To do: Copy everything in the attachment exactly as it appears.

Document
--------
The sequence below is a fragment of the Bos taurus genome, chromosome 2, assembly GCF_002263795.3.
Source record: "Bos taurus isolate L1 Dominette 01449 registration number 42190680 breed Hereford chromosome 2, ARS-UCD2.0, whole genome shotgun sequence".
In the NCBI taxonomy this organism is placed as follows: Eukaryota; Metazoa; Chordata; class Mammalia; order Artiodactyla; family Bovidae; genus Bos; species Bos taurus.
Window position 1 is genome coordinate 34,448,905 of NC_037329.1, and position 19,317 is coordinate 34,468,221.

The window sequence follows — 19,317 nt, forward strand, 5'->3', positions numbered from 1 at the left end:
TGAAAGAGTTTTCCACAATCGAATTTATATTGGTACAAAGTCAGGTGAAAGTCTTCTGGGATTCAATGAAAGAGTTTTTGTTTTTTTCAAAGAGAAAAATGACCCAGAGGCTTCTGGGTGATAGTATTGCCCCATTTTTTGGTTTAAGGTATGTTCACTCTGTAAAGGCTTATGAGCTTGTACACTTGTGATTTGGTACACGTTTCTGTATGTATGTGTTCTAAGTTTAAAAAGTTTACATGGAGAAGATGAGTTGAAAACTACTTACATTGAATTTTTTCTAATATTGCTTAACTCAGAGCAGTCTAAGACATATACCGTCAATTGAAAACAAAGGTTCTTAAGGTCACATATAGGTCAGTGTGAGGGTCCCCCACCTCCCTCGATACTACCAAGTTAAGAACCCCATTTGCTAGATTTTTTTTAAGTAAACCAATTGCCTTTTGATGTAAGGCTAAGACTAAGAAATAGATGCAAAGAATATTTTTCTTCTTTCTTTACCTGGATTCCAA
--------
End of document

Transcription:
The sequence below is a fragment of the Bos taurus genome, chromosome 2, assembly GCF_002263795.3.
Source record: "Bos taurus isolate L1 Dominette 01449 registration number 42190680 breed Hereford chromosome 2, ARS-UCD2.0, whole genome shotgun sequence".
In the NCBI taxonomy this organism is placed as follows: Eukaryota; Metazoa; Chordata; class Mammalia; order Artiodactyla; family Bovidae; genus Bos; species Bos taurus.
Window position 1 is genome coordinate 34,448,905 of NC_037329.1, and position 19,317 is coordinate 34,468,221.

The window sequence follows — 19,317 nt, forward strand, 5'->3', positions numbered from 1 at the left end:
TGAAAGAGTTTTCCACAATCGAATTTATATTGGTACAAAGTCAGGTGAAAGTCTTCTGGGATTCAATGAAAGAGTTTTTGTTTTTTTCAAAGAGAAAAATGACCCAGAGGCTTCTGGGTGATAGTATTGCCCCATTTTTTGGTTTAAGGTATGTTCACTCTGTAAAGGCTTATGAGCTTGTACACTTGTGATTTGGTACACGTTTCTGTATGTATGTGTTCTAAGTTTAAAAAGTTTACATGGAGAAGATGAGTTGAAAACTACTTACATTGAATTTTTTCTAATATTGCTTAACTCAGAGCAGTCTAAGACATATACCGTCAATTGAAAACAAAGGTTCTTAAGGTCACATATAGGTCAGTGTGAGGGTCCCCCACCTCCCTCGATACTACCAAGTTAAGAACCCCATTTGCTAGATTTTTTTTAAGTAAACCAATTGCCTTTTGATGTAAGGCTAAGACTAAGAAATAGATGCAAAGAATATTTTTCTTCTTTCTTTACCTGGATTCCAA